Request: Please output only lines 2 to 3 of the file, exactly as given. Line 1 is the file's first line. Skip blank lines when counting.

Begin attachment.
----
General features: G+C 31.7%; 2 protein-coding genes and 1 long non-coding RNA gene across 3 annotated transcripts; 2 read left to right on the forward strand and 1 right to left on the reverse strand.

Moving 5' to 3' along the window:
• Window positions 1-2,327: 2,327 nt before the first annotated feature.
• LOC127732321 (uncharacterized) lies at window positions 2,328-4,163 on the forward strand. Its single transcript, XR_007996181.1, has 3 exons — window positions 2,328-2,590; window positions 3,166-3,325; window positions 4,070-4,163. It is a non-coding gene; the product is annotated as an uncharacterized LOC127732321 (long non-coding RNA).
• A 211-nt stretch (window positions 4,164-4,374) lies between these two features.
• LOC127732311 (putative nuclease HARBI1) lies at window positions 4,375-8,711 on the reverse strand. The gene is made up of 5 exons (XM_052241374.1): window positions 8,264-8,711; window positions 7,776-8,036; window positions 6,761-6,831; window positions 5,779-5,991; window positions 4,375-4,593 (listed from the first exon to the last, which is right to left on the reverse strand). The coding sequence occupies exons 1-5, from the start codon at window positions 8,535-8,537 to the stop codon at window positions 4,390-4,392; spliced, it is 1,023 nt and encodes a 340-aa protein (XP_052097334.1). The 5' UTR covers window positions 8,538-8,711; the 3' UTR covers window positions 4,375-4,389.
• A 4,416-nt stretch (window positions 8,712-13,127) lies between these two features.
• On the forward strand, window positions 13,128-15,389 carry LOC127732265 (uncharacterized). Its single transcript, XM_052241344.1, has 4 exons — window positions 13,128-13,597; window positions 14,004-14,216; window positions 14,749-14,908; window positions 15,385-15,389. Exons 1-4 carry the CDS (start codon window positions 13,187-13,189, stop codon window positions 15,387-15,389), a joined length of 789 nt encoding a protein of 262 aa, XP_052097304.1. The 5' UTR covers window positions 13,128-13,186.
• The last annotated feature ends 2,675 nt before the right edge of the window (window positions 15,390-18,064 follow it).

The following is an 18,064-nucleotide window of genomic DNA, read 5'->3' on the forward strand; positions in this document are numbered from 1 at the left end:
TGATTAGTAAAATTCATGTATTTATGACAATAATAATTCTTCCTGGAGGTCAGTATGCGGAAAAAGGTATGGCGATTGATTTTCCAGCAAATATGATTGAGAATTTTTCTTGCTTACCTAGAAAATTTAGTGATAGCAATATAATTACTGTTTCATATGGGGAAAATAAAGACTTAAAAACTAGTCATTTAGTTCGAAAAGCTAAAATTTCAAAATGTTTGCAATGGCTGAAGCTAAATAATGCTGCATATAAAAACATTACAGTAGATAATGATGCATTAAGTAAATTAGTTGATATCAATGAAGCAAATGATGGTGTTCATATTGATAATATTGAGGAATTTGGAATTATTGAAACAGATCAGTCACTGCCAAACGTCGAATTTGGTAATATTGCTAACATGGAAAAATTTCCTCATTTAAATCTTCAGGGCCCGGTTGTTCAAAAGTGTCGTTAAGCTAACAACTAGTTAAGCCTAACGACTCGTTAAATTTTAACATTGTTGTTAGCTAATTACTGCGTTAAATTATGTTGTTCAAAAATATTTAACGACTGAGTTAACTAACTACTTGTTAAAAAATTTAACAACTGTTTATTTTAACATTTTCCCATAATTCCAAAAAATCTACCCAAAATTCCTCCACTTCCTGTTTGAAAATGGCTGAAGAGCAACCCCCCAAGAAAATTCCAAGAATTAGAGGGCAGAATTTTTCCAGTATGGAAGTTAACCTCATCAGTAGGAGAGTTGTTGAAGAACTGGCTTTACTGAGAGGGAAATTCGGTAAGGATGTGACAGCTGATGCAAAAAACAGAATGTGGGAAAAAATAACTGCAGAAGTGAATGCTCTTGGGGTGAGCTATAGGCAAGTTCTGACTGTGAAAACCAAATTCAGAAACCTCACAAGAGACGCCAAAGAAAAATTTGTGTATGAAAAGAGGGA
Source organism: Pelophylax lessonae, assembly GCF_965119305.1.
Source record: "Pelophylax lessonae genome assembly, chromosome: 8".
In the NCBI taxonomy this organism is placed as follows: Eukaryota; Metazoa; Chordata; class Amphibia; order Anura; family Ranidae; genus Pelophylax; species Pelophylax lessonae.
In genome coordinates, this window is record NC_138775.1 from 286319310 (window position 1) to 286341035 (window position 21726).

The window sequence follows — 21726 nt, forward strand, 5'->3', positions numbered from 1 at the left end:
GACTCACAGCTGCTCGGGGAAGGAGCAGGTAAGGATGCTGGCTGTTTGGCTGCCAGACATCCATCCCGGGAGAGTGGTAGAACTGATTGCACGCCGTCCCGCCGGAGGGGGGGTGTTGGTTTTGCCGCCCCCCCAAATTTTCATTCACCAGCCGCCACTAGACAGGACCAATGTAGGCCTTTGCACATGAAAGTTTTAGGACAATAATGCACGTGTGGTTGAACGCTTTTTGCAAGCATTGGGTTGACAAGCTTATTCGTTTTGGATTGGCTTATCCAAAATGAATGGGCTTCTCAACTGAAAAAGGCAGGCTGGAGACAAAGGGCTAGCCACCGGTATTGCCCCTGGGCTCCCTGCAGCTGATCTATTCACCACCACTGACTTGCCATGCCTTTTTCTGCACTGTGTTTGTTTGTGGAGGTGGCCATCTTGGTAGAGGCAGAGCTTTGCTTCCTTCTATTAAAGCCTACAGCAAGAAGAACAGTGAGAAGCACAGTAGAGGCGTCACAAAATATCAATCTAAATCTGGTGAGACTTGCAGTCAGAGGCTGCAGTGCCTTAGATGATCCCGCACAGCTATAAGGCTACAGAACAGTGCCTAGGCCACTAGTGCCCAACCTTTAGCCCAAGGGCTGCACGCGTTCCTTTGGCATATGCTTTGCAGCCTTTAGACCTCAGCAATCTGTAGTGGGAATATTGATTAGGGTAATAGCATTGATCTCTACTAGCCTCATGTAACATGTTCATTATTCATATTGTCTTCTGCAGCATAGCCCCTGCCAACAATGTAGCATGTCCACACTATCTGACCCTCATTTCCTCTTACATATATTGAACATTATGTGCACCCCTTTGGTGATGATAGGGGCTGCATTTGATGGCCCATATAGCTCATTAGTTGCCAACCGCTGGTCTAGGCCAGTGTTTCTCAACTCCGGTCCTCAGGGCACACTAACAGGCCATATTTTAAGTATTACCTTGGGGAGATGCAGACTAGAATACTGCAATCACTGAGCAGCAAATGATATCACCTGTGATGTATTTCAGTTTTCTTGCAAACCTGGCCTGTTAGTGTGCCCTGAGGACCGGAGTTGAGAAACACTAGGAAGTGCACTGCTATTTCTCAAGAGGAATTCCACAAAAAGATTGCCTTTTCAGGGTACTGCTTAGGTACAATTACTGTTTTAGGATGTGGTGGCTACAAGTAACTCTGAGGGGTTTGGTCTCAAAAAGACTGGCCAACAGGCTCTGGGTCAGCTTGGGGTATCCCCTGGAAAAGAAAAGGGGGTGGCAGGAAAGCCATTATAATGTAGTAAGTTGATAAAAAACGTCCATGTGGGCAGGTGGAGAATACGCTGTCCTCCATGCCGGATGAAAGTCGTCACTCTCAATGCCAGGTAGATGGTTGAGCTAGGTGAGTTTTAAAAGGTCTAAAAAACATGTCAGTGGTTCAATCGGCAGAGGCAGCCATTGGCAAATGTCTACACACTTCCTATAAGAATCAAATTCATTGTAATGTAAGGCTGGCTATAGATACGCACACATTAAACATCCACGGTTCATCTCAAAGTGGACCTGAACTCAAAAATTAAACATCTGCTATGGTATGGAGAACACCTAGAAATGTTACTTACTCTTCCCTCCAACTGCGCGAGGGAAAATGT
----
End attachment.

Moving 5' to 3' along the window:
• Window positions 1-2,327: 2,327 nt before the first annotated feature.